At a cross road with my future career.

Discussion in 'Professional Chefs' started by linecookliz, Oct 12, 2017 at 8:13 PM.

  1. Yes.

    2 vote(s)
    100.0%
  2. No, stay a while longer.

    0 vote(s)
    0.0%
  1. linecookliz

    linecookliz

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    Recently I staged at an upscale, classy yet casual restaurant. Spanish, French and Italian themed food. Tapas, drinks and entree plates. They are a part of the 'farm to fork' and 'scratch kitchen' explosion that is going on right now in the California culinary world. Basically, one step down from what people consider fine dining. I got a call from the Chef this morning and he asked what I thought but never hinted at me working there or offering me a job. I said I loved it and asked to stage again this Sunday because on yelp and google it says that is a popular night there. He was surprised and a little hesitant but said yes. Then told me the time to come in.

    Currently, I work in a BBQ restaurant. Not farm to fork or all scratch. We have some scratch aspects such as some of our sauces, pizza dough and sides. I have been here for 7 months so far but wanted to move on within the first 3 months. Not the type of food I want to be cooking in the future but it is a good stepping stone. I asked for a raise and got it that paycheck, yet my last paycheck the raise was not there.

    I told the owner of the restaurant I work at right now that I staged at an upscale restaurant. (He asked why I was so intense that day and I gave an explanation but also hinted at more pay). He looked very worried. When he was leaving the restaurant for the night he started rambling on about how he wants to give me more responsibility and a higher pay. He wants me to work the busy nights and lunches now. I asked about my raise and he asked, "oh it wasn't on there?". I said 'no'. Then he told me I surpassed that pay raise anyway. Which was surprising to me.

    Anyway, now I feel guilty and don't know what to do. I know what I should do as a beginner cook (1 and a half years experience so far with no culinary training). At the same time my resume is a little spotty. Worked at all places for less than a year for the past 3 years. I'm worried how it will look to a future chef if I move on.

    I guess I am looking for advice from cooks and chefs that have more experience than I.
     
  2. chefbuba

    chefbuba

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    Stick it out for the year. Too many short stints makes you a bad candidate. I don't want to hire you, spend time and money on training then have you leave in six months.
    These kind of resumes always went into the bin regardless of where you worked.
     
    linecookliz likes this.
  3. someday

    someday

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    I have to respectfully disagree with ChefBubba. He's generally correct, that you should stay in a job a minimum of 1 year, in order to cook the seasons and be respectful of your chef's time and energy training you.

    However, I see a couple of things that make me think twice about where you currently work:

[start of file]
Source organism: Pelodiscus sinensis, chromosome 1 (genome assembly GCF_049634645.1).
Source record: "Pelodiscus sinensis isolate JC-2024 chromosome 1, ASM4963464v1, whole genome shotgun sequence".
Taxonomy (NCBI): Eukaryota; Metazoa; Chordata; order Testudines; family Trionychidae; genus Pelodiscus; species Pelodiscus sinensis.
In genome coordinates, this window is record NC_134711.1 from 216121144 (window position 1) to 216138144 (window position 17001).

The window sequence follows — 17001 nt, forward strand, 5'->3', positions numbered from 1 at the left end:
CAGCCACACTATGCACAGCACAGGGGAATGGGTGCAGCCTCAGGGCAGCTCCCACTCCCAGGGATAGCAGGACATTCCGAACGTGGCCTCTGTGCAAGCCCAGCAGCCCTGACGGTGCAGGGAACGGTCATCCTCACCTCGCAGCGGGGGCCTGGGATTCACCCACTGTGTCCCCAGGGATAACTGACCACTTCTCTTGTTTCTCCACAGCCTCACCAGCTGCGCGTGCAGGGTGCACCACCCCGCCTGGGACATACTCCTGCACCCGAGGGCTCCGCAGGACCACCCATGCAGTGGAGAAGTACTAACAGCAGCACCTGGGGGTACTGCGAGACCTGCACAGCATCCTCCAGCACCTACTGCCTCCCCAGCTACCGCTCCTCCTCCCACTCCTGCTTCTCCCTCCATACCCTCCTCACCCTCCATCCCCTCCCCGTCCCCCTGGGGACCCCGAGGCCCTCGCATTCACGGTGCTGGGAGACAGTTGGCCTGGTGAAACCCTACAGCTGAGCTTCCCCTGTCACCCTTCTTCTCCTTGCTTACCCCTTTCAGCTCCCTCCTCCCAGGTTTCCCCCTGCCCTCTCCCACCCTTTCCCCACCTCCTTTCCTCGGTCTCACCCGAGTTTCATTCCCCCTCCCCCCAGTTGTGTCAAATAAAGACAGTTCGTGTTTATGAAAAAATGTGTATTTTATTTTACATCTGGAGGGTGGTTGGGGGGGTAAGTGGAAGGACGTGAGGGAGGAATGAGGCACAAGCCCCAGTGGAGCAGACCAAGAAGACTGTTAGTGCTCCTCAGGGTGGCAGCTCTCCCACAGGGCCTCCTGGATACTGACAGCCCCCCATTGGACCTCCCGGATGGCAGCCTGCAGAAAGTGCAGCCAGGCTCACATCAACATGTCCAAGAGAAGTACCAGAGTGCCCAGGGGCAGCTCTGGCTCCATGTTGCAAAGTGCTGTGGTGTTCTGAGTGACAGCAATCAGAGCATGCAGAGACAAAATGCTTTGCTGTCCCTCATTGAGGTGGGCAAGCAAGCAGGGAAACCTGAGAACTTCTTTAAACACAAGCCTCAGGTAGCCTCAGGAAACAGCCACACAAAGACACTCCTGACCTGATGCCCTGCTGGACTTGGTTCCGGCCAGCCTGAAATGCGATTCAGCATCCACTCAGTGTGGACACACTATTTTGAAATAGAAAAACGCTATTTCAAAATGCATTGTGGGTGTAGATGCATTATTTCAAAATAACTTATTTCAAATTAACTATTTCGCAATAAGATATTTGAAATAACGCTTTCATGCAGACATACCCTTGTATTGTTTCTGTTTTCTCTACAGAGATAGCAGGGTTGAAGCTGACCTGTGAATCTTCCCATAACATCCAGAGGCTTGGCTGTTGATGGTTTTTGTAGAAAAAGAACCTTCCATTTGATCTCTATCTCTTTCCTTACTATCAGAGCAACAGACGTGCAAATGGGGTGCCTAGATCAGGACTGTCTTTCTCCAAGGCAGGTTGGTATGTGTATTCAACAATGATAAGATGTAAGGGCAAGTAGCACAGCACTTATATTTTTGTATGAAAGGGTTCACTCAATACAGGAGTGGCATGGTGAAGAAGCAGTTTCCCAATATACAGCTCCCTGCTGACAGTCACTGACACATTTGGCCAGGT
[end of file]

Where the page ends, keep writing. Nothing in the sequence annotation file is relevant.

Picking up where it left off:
You don't want to cook BBQ for your job...you should be cooking the type of food that you want to cook and learning how to do that. There is nothing wrong with cooking BBQ if that is what your ambition is...if you wanted to open a BBQ restaurant someday, or be the chef of a BBQ restaurant, I would say stay where you are. If not, well, then why work there?

    You don't cook from scratch. Big red flag for me...you probably don't have a chef at the helm (I mean a real, true chef that is going to push you and teach you), or at least not a very good/motivated one. How are you going to learn to cook by opening packets and cans?

    If you aren't learning and growing and aren't cooking what you want to learn to cook, that should be enough to move on. Don't worry about the money (if you can) and make sure that the place you staged at is the place you want to stay for a while. Everyone needs a formative kitchen experience, the one place where you learn the ropes and the "bones" of cooking, and this could be your place.

    If your potential chef asks you why have you "job hopped" so much the last 3 years, be honest. Tell them you were trying to gain enough experience to get a job in a "real" from scratch, high end kitchen and that you would be committed to staying at your new job for a long time.
     
    linecookliz likes this.
  4. Pat Pat

    Pat Pat

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    My mentor told me that I should try to learn as much as I can at as many places as I can during the first 10 years of my cooking career. And that's exactly what I did. I worked for less than a year at a lot of places, but I worked my hardest and gave it my all during my time there. All the chefs/owners gave me blessings when I left; a few even said that they'd rather have a good worker like me for a while than a ho-hum worker permanently.

    What's more important though, is to let your employer know in advance of your leaving so a replacement can be found in time. It's fine with me if you want to leave after a month, but please give your notice properly, don't just quit by not showing up.
     
    linecookliz and drirene like this.
  5. chefross

    chefross

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    While I agree with all the posts and advice, I saw something that caught my eye. The Chef that the OP went to was "hesitant" but said yes to the stage. We shall see what plays out if the OP decides to return to tell us...